The company stated that sales of products targeted at this audience rose by more than 25% in 2009, and will continue to improve going forward, reaching $570 million (€416m; £365m) by the end of 2010.
"In the foreseeable future, men will be the source of the next growth in the Chinese skincare market," it said in a report. "Men realise that good looks will help in various aspects of their personal and professional life."
More specifically, the Shanghai-based consultancy argued that this trend is being driven by a "small group" of shoppers with a "less traditional and more sexually appealing male image."
This cohort can be further divided into three sub-categories – "high-end", "metrosexual" and "basic” – although brands hoping to make an impact should all emphasise qualities like "strength and modesty."
"Men are more open to sharing comments online than in the real world,” Ifop Asia's study added, meaning that a strong web presence could be another way of connecting with this group.
L'Oréal, the French cosmetics giant, revealed that its various masculine ranges contributed 12% of revenues in the world's most populous nation in 2009.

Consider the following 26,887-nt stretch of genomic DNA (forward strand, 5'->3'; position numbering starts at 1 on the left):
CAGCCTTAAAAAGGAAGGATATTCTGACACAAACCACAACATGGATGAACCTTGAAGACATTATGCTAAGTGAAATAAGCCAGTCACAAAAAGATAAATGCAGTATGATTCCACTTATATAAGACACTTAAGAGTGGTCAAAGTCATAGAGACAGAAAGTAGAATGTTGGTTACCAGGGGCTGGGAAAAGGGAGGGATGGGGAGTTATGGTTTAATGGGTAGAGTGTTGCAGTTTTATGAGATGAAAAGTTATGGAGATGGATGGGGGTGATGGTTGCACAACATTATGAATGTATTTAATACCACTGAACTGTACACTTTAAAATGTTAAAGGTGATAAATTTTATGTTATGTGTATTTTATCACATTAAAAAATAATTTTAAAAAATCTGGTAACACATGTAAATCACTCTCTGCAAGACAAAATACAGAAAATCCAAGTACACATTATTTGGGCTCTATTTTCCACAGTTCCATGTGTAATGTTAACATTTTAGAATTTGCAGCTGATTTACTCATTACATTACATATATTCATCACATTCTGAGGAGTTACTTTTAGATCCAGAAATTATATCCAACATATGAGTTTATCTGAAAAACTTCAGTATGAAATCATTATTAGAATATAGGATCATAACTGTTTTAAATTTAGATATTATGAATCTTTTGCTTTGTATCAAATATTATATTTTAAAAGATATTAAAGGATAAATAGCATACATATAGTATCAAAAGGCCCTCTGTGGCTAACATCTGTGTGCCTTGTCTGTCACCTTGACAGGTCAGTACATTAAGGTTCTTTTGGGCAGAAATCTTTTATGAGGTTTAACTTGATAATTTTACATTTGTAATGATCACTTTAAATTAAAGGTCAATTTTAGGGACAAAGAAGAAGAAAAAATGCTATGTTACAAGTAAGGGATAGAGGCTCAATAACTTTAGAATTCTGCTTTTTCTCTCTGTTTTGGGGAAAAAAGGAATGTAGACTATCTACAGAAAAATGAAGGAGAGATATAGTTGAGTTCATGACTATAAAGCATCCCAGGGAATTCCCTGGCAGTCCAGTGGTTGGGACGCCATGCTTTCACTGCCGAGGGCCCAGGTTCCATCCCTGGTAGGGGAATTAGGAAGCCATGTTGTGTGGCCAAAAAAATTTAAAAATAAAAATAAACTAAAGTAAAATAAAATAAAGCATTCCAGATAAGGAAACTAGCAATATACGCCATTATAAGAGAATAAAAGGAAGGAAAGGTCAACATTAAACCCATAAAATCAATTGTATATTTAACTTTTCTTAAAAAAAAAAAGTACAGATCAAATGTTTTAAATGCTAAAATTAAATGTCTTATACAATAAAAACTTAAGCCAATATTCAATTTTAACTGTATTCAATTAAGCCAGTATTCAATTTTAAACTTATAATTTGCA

Paolo Gasparrini, president and managing director of its local arm, said it "is a cosmetics provider for all people including men, children and the elderly."
Sephora, GF, Dior and Clinique were found to be among the most favoured such offerings among Chinese men in a poll last year, with skincare brands typically much more popular than fragrances.
As previously reported, HSBC has similarly suggested that, at present, China is "a local luxury-goods market that is probably the only male-driven one on the planet."
Data sourced from The Independent; additional content by Warc staff